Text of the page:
Please do not feed the kids

English: a little monkey in Lahore zoo
Image via Wikipedia

I wouldn’t say it’s easy to get complacent, exactly, but after a period of going out with no nut issues arising you sort of forget to look for the obvious. It’s as if you’re primed to seek out nuts in unexpected places (cake crumbs lodged in the corner of a highchair seat; smeary marks on the bar of a supermarket trolley) and forget that there are morons out there who might just wave them at your baby indiscriminately.

Last week we braved a music and singing class at a local community centre: dozens of Mums, Dads and Grandmas warbling The Grand Old Duke of York and shaking maracas at their perplexed tots. Or perhaps that was just Sidney. Mostly, he ignored the lady in plaits leading the sing-a-long and shuffled, deadpan, around the room staring at the other children.

Then, about 40 minutes in, I noticed a hive on his neck: just one, nothing too worrying, but a bit odd nonetheless as I knew he hadn’t rubbed or scratched himself. It had to be something he’d touched.

Then my friend saw the Dad with his snack pot of pistachios, doling them out not just to his own toddler but to other babies, too – including my pal’s 15-month-old son. Without asking her permission first.

What was he thinking, handing out nuts to a child far too young to eat them (who for all he knew may have been allergic) and without asking his mother, sat barely a metre away? Allergies notwithstanding, in my book it is never, ever acceptable to give food to someone else’s child without checking first.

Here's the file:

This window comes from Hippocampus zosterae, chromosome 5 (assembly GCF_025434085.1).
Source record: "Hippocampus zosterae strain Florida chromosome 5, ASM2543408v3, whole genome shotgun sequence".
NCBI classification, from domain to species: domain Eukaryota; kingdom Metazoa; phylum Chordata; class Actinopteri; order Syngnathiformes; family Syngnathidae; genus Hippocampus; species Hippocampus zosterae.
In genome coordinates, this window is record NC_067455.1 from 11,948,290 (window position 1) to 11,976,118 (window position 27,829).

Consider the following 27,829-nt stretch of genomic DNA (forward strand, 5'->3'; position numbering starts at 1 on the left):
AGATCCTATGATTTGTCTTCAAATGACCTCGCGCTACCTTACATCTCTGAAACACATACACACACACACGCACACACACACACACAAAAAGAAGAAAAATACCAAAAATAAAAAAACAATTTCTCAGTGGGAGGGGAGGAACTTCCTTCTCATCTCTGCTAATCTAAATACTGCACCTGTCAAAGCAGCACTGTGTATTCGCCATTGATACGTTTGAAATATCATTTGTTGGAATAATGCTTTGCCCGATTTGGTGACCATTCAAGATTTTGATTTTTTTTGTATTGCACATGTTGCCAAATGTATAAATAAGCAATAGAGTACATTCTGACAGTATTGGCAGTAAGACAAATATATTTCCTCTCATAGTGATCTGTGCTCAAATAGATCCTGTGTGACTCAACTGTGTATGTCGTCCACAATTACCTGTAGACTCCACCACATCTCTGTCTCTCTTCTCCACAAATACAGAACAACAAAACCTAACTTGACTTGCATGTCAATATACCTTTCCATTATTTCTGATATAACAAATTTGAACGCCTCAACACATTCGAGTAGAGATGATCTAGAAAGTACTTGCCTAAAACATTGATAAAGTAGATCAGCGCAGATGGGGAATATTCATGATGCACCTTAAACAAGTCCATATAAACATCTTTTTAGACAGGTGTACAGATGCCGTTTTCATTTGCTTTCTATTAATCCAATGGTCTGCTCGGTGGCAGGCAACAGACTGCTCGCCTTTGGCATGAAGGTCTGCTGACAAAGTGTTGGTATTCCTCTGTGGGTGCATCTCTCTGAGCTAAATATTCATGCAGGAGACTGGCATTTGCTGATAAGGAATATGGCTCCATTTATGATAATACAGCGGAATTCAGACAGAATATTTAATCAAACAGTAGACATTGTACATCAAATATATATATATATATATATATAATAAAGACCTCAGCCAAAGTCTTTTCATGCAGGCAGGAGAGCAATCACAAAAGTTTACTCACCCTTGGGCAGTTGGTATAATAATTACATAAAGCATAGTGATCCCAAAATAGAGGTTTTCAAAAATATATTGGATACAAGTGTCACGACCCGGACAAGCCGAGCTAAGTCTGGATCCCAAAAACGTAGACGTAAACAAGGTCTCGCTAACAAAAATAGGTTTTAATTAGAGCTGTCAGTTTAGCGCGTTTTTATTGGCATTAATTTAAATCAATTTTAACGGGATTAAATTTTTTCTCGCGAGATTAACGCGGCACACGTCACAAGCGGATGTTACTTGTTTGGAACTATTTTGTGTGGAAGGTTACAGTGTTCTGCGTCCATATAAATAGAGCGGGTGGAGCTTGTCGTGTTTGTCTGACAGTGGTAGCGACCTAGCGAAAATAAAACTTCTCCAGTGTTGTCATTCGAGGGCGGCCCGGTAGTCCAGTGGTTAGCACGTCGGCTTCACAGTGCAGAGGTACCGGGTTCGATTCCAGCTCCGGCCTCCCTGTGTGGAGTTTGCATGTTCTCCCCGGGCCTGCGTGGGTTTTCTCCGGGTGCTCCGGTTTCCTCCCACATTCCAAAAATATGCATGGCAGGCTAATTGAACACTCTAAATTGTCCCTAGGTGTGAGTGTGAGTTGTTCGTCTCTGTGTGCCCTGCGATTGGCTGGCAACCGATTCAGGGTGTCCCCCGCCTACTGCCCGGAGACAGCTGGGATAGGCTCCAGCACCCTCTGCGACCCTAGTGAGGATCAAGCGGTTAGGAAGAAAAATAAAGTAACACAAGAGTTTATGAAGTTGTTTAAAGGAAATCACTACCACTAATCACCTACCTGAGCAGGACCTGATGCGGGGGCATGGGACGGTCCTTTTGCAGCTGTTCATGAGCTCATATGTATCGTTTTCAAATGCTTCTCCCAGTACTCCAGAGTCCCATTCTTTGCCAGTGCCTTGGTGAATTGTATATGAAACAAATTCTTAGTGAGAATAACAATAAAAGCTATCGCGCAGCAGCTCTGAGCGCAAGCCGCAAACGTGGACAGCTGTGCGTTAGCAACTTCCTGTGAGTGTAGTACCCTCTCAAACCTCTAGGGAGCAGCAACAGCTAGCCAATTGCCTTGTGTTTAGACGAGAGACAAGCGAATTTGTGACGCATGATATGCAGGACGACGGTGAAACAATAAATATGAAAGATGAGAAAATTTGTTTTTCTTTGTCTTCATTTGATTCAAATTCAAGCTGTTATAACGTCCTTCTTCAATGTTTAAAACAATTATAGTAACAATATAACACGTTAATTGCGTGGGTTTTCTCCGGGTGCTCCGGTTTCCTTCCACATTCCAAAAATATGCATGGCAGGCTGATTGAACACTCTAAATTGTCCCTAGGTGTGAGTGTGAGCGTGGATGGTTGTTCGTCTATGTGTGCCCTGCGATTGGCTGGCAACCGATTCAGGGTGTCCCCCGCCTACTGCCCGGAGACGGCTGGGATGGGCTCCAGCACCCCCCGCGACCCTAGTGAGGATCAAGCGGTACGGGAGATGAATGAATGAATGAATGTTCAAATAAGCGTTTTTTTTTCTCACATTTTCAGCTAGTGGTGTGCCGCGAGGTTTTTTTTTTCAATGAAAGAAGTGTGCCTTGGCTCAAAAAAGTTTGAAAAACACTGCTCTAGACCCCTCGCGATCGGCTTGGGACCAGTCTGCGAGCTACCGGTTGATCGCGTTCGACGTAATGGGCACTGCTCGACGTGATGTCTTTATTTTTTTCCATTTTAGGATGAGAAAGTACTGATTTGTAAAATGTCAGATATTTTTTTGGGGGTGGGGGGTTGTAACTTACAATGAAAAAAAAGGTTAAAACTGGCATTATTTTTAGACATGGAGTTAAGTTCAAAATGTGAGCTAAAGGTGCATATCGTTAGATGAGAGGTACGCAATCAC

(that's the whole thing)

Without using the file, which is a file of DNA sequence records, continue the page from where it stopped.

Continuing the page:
If it hadn’t been the end of the class I would have made my point. As it was, it was turf-out time, so I whipped Sidney away to wipe his hands and face, while my friend took her little one to the toilet to wash his hands and mouth in case he took it upon himself to give Sidney a lick or a grapple later.

But it reminded me how stupid some people are. And, yet again, how vigilant I have to be.

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2 thoughts on “Please do not feed the kids

  1. Oh my god, how irresponsible. I know most people don’t ‘get’ what it’s like to have food allergies and what sorts of things might have to be avoided, but you’d think most people would be aware of nuts as a serious allergen – especially parents.

    The number of times during various elination diets that I’ve had to jump in when someone
    has held food out to Arlo, including staff at children’s centres who should know to always ask the parent’s permission first.

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